14 September 2008

Teaching the Controversy

I've been reading excerpts from Sextus Empiricus for my Theory of Knowledge class (sadly I haven't found an online translation to either link to or read more from link here). Short version: People disagree about things, so there's no point in holding to any particular opinion; always withhold judgment. Apart from the obvious rejoinder of "What about withholding judgment about withholding judgment?", I think this is a good approach to thought experiments, or anything which cannot be tested empirically. At the time that it was formulated, thought-experiments were pretty much the norm. There was little, if any, concept of testability.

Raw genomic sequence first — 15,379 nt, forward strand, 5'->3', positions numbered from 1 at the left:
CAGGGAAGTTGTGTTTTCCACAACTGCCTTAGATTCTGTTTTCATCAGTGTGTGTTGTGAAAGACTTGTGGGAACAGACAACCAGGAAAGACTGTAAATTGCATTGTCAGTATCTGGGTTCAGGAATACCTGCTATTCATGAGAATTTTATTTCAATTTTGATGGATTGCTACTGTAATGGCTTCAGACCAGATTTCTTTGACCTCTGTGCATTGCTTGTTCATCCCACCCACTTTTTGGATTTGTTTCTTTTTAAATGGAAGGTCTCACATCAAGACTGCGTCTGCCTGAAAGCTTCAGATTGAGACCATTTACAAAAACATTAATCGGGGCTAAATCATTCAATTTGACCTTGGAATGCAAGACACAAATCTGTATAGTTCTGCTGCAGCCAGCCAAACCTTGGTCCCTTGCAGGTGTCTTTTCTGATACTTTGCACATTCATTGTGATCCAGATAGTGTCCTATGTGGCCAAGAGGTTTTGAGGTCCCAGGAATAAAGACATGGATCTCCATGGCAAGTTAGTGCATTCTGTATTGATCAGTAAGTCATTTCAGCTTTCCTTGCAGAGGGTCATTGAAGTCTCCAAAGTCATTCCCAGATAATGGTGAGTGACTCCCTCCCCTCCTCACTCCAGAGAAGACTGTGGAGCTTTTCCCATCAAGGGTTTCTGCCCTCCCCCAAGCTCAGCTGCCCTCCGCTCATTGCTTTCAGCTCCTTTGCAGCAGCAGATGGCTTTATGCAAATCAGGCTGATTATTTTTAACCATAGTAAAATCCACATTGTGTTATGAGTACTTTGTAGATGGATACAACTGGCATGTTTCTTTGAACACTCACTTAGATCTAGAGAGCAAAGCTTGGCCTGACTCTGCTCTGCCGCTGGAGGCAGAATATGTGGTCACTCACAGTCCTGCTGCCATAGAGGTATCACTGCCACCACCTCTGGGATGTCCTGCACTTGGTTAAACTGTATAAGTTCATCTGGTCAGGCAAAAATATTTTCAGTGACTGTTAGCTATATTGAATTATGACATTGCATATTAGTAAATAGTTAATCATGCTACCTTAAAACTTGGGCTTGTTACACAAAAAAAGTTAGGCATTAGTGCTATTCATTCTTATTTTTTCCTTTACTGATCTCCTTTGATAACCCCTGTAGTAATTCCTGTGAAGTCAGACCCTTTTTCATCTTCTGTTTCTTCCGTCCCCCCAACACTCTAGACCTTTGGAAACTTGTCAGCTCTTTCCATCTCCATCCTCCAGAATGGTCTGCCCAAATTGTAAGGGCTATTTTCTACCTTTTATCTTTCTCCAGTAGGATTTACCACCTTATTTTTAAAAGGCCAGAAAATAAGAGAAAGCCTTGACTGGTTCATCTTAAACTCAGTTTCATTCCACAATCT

The problem with the Pyrrhic ideal of withholding judgment is that some things are decidable, if you accept "consistency with physical evidence" as a minimum criterion. Note that consistency does not mean "able to come up with a ridiculously convoluted explanation to accommodate the physical evidence, so convoluted that the explanation itself is inconsistent with other physical evidence." But if we must "teach the controversy," why not begin with Intelligent Falling? After all, put to the exact same "standards" as, say, evolution, gravity also fails. (HT: Exploring Our Matrix) And, of course, no one would be able to refute these arguments in a court of law.

Meanwhile, there's that pesky theory of parentism that nearly everyone seems to take for granted...

Oh, you mean that just because an alternate explanation exists, however ludicrous, does not mean that we should teach it? Blast. There goes my "Alchemical underpinnings of astrology on a flat earth" course.


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